Kilbeggan Shamrocks GAA

Founded 1884

Co. Westmeath

Club History

This is the unique story of Kilbeggan Shamrocks GAA football team (who won seven Westmeath Senior titles, between 1919-1935) winning some titles during one of the most difficult times in Irish history from 1918-1922. At least seven of the players, who won their first championship in 1919, were on the run, raided, or their houses broken into, while they played for the team. Kilbeggan’s team names varied over the years from their first recorded game in 1890, from the Nationalists to Wolfe Tones and many more. The McManus family provided the pitch for the early matches and coincidentally, a descendant John McManus had been leader of the 1798 rebellion in Kilbeggan, which took place on the main street.

In September 2019, the GAA President John Horan attended the celebration in the Parish Centre for the 100th anniversary of Kilbeggan winning their first title in 1919. They beat Kinnegad St Patrick’s on 2nd November 1919 by 1-7 to 1-1 in front of 3,000 people. One paper mentioned Kinnegad “had a reputation of unbroken success”, while Kilbeggan “had little or nothing to recommend them” but the Kilbeggan youths proved too much for them, with an easy win.Family members from all over Ireland came to represent the 17 players, who were involved in the maiden success and they were presented with specially commissioned medallions by the GAA. The victory heralded a golden era for Kilbeggan, who captured seven senior championships between 1919 and 1935. They contested nine finals and only lost two, winning in 1919, 1921, 1926/27, 1930/31, and 1935. Matches were restricted in 1920 and 1922, because of the political situation or they would have won more.


Many local families were well represented on the teams over the years like four Guilfoyles, three McGuinness’s three Ryans, two Coughlans, and two Seerys. In 1919 seven of the successful team had joined Sinn Fein -Sean, Frank, and Jim McGuinness, Joe Rourke, Jack Guilfoyle, Jack Langan and Joe Guilfoyle. John McGuinness was Commanding Officer of the Offaly Number 1 Brigade I.R.A. He invited Hannah Sheehy-Skeffington to a public meeting in KIlbeggan in August 1919 just two months before the team’s first championship success in this era. She was one off the most important women in Irish history and tragically, her husband Francis Sheehy Skeffington had been murdered in 1916. She refused financial compensation and fought for an enquiry, which led to the conviction of the murderer. She was assaulted by the police in Kilbeggan and injured at the time. Not for the first time Sean McGuinness had to make his escape on that occasion. He was sent to Crumlin Road in 1918 and also served time that year in Mountjoy Jail in a cell with Joe McDonagh, Kevin O’Higgins, and Terence McSweeney. The Black and Tans and the Auxiliaries came to Ireland in 1920, and with all the troubles, no football championship was completed that year, and a number of players were taken away by soldiers and the RIC. In spite of this, five of the Kilbeggan panel played for Westmeath in the Leinster Football Semi-Final in August 1920, when they were narrowly beaten by Kildare. The All Ireland Championship was not concluded for 1920 because of the Troubles.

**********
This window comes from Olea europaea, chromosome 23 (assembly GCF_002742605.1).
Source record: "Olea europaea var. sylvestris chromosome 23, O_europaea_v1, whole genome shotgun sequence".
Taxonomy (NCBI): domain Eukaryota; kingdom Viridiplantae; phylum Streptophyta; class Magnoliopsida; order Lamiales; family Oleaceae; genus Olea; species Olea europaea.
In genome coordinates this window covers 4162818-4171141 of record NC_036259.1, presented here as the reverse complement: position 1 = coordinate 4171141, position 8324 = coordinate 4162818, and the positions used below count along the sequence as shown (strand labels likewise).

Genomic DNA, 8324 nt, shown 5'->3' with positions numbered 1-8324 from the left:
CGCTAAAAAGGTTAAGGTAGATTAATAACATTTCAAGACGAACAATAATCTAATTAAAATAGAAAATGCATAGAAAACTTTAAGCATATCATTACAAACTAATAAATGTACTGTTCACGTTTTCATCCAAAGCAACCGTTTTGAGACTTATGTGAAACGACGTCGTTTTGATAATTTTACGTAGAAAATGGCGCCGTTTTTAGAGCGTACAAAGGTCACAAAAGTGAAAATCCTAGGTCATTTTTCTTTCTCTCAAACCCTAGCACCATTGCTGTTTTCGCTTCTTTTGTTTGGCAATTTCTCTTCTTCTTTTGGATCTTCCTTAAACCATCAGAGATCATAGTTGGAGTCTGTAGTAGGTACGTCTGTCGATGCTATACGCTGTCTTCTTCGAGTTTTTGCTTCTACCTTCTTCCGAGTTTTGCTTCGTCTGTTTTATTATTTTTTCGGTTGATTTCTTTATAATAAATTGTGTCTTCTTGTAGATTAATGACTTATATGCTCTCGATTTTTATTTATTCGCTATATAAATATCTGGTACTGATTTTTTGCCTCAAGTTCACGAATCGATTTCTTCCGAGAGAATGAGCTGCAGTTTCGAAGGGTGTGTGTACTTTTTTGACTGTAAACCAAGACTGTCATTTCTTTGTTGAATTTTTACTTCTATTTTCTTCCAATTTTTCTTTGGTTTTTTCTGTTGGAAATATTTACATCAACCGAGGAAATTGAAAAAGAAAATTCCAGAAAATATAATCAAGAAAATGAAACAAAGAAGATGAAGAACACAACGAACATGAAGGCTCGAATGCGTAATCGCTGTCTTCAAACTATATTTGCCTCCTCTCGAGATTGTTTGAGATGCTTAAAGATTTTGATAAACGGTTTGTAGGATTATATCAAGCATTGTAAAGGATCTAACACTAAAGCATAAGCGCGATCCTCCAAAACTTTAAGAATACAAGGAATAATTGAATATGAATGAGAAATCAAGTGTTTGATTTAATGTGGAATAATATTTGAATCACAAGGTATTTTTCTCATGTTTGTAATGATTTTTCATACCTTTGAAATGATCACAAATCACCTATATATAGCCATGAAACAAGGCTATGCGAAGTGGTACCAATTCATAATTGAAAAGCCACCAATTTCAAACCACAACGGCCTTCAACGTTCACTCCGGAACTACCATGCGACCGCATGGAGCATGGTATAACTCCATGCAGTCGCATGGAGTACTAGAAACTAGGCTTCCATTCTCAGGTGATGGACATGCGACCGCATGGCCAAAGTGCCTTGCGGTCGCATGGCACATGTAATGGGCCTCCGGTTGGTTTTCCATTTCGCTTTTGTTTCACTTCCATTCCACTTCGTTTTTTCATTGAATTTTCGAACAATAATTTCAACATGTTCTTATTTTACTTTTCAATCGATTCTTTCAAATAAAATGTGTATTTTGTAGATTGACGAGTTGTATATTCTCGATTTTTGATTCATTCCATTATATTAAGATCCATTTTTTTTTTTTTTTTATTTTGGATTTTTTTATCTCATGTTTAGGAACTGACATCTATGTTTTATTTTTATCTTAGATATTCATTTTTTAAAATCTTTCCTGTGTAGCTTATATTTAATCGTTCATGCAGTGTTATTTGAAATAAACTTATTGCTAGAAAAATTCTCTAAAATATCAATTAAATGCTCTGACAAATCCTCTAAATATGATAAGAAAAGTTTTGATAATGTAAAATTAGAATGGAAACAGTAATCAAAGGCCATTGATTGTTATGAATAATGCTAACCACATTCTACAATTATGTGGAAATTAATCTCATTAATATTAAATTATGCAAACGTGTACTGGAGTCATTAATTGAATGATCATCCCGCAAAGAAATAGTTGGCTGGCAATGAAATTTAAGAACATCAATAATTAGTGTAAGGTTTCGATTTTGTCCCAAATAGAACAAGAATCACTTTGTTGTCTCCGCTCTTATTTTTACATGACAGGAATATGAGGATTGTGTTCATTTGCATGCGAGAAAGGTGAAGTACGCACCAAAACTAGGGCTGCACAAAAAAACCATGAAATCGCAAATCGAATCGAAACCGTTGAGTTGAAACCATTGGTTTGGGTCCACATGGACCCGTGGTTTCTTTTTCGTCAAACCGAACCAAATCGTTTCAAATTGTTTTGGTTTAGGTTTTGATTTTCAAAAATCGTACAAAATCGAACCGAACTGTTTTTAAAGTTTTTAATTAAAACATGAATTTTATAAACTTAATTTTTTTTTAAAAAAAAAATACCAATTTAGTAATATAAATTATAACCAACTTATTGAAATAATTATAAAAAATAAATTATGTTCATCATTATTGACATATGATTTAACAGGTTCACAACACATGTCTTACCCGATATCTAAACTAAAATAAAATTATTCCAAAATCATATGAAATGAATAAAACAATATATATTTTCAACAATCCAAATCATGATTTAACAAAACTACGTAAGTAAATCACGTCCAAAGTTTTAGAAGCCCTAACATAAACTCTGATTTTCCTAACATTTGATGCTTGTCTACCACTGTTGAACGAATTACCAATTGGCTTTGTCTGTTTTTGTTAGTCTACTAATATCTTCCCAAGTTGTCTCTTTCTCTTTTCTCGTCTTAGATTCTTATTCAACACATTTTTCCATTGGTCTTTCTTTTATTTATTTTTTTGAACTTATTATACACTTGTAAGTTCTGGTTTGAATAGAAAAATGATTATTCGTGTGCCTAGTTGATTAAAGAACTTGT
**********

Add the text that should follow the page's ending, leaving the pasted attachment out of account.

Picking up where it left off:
In January 1921 at around midnight the McGuinness family home and shop on the Main Street, was burned down, while Sean, James, and Frank were on the run (the family dog was also shot in the house!).Sadly, some family members watched the destruction of their home from a neighbour’s house across the road. On a lighter note, John McGuinness managed to turn up for one match in Rochfordbridge, while on the run. The word spread amongst the crowd that McGuinness was going to play and luckily, he escaped before the end of the game but all agreed that the final score was “McGuinness 1 and the Auxilaries nil”. (mentioned in one paper). McGuinness took the Anti-Treaty side in 1922 and was elected TD for Laois /Offaly in 1923 but never took his seat. The best moment for the McGuinness’s and many others was the taking possession of the Courthouse in the Market Square from the state, who handed it over on behalf of the British Government.

Kilbeggan’s greatest rivals were Rochfordbridge in this era and in 1921 they defeated then 3-5 to 2-1 in the final and between 1924 and 1931 they beat them in four more finals. No championship was completed in 1922 due to the Civil War, with fellow Gaels and old friends on opposite sides Many of the Kilbeggan star’s played for Westmeath during this period and later four of them were on the Westmeath Junior team that won the All Ireland Final in 1929 -John Coughlan, Joe Guilfoyle (complimented by Dinny Breen, Rochfortbridge Warriors as “a hard root”) Frank McGuinness, Captain and Tommy Seery. Kilbeggan have not won the Westmeath the championship since 1935 to illustrate how extraordinary these men were in this era.

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